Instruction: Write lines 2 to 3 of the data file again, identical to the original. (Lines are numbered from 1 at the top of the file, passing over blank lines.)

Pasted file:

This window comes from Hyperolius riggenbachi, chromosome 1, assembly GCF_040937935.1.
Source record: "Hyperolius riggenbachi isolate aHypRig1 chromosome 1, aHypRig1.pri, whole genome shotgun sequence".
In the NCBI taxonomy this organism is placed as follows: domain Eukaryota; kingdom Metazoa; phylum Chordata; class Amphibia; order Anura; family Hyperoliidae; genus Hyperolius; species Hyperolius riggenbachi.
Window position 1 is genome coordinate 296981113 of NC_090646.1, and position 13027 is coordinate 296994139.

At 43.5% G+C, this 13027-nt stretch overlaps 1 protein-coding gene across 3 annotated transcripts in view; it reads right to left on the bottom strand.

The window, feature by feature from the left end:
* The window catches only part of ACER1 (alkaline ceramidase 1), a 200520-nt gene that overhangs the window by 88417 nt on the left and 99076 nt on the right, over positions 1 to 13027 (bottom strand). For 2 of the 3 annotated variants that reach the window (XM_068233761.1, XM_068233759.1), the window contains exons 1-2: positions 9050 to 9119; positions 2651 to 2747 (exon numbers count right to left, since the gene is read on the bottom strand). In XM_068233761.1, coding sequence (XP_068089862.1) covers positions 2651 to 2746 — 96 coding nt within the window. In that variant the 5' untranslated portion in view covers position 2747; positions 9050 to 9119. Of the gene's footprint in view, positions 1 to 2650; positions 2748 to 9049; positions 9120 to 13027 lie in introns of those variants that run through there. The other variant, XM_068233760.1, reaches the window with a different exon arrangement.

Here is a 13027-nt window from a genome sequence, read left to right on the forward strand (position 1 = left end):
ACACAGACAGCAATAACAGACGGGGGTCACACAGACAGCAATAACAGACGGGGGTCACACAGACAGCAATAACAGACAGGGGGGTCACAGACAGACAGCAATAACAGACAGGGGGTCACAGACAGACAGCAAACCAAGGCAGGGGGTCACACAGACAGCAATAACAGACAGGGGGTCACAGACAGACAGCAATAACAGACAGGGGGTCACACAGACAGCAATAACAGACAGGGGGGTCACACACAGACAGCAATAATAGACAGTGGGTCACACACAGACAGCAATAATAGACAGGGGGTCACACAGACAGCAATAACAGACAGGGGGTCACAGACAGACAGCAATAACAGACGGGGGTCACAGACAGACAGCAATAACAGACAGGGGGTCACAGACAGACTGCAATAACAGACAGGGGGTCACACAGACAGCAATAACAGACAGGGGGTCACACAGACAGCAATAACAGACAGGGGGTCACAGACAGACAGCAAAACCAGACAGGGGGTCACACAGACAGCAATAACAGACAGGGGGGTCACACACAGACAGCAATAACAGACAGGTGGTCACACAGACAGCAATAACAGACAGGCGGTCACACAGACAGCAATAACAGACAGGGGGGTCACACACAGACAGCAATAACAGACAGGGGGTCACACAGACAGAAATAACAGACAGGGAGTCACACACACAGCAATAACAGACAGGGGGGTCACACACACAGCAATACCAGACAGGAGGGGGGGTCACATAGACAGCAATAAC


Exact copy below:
Source record: "Hyperolius riggenbachi isolate aHypRig1 chromosome 1, aHypRig1.pri, whole genome shotgun sequence".
In the NCBI taxonomy this organism is placed as follows: domain Eukaryota; kingdom Metazoa; phylum Chordata; class Amphibia; order Anura; family Hyperoliidae; genus Hyperolius; species Hyperolius riggenbachi.